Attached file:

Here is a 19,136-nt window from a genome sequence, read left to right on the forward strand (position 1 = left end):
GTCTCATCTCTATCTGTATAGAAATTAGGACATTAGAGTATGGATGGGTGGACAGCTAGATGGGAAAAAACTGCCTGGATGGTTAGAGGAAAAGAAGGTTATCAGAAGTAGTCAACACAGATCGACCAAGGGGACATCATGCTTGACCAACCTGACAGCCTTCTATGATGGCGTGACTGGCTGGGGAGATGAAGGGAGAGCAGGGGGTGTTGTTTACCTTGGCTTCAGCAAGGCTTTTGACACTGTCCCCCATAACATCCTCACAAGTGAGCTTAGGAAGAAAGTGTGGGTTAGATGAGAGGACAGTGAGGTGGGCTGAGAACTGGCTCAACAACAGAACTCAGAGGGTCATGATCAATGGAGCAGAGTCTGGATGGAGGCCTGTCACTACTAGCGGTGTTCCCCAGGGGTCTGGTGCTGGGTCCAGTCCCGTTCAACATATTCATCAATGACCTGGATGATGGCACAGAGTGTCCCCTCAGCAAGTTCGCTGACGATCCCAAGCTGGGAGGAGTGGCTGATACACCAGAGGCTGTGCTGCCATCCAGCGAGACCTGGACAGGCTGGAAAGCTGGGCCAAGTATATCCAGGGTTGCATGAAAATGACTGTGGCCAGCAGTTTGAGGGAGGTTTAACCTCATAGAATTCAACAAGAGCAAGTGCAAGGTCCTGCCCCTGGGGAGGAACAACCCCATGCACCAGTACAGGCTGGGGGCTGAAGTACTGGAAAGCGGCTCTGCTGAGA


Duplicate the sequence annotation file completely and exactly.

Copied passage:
Here is a 19,136-nt window from a genome sequence, read left to right on the forward strand (position 1 = left end):
GTCTCATCTCTATCTGTATAGAAATTAGGACATTAGAGTATGGATGGGTGGACAGCTAGATGGGAAAAAACTGCCTGGATGGTTAGAGGAAAAGAAGGTTATCAGAAGTAGTCAACACAGATCGACCAAGGGGACATCATGCTTGACCAACCTGACAGCCTTCTATGATGGCGTGACTGGCTGGGGAGATGAAGGGAGAGCAGGGGGTGTTGTTTACCTTGGCTTCAGCAAGGCTTTTGACACTGTCCCCCATAACATCCTCACAAGTGAGCTTAGGAAGAAAGTGTGGGTTAGATGAGAGGACAGTGAGGTGGGCTGAGAACTGGCTCAACAACAGAACTCAGAGGGTCATGATCAATGGAGCAGAGTCTGGATGGAGGCCTGTCACTACTAGCGGTGTTCCCCAGGGGTCTGGTGCTGGGTCCAGTCCCGTTCAACATATTCATCAATGACCTGGATGATGGCACAGAGTGTCCCCTCAGCAAGTTCGCTGACGATCCCAAGCTGGGAGGAGTGGCTGATACACCAGAGGCTGTGCTGCCATCCAGCGAGACCTGGACAGGCTGGAAAGCTGGGCCAAGTATATCCAGGGTTGCATGAAAATGACTGTGGCCAGCAGTTTGAGGGAGGTTTAACCTCATAGAATTCAACAAGAGCAAGTGCAAGGTCCTGCCCCTGGGGAGGAACAACCCCATGCACCAGTACAGGCTGGGGGCTGAAGTACTGGAAAGCGGCTCTGCTGAGA